The Pickwick Papers (Hardcover)
In Charles Dickens’ first (and, I find, most endearing) book, we follow
the ludicrous Mr. Pickwick and friends as they ramble about England
to “observe things” for the club that they are a part of. Along the way
they meet up with the quintessential Dickensian array of insane
characters. The format of having them wandering about without a clear
purpose besides observation really gives Dickens the chance to stretch
his legs comedically. hilarious, even for Dicken, though it is equally
wise. I would not recommend it on that basis alone. It contains some of
his best social commentary, a thing which he became well known for,
mocking a decadent aristocratic class that is just a blown up version of
those we see today.
The Pickwick Papers is Charles Dickens's first novel, and his comic masterpiece. We are introduced not just to one of the greatest writers in the English language but to some of fiction's most endearing and memorable characters, starting with the "illustrious, immortal and colossal-minded" Samuel Pickwick himself. It is a rollicking tour de force through an England on the brink of the Victorian era. Reform of government, justice, and commercial life are imminent, as are rail travel, social convulsion, and the death of deference, but Pickwick sails through on a tide of delirious adventure, fortifying us for the future-whatever it throws at us.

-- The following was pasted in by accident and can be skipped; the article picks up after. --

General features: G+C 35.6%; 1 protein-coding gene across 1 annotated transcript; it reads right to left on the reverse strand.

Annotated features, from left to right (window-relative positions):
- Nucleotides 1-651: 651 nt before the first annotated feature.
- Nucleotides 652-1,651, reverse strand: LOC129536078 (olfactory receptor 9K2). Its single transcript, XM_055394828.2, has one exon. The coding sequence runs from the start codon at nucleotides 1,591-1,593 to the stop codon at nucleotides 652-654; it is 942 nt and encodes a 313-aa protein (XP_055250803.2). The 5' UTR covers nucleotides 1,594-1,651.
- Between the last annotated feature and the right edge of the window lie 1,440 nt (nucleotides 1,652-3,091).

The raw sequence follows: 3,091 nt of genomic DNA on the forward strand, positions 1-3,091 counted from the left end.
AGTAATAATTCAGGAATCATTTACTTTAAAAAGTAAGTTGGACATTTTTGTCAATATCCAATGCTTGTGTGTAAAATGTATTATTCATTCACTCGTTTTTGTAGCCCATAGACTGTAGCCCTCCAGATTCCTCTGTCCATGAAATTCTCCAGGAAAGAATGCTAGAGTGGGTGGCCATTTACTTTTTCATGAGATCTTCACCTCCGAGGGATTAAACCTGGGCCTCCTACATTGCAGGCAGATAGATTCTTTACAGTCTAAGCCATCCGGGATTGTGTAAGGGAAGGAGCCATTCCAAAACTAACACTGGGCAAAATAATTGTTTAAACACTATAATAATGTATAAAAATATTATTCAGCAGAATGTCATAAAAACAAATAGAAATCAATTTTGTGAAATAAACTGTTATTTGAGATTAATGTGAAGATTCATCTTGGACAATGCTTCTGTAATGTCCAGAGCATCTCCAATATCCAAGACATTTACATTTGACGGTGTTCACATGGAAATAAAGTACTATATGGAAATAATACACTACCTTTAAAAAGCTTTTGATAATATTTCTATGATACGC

About the Author
Charles Dickens was twenty-five when The Pickwick Papers, his first novel, was published in 1836. Appearing just a few weeks after his first book, a pseudonymous collection of his journalism, Sketches by Boz, the novel, made his name. After a childhood blighted by the fecklessness of a father who later inspired the figure of Mr. Micawber in David Copperfield, Dickens went on to become the giant of nineteenth-century literature, the father of ten children in an unhappy marriage, and the lens through which millions of readers have viewed, and continue to view, the most convulsive and formative years in British social history-the Victorian era.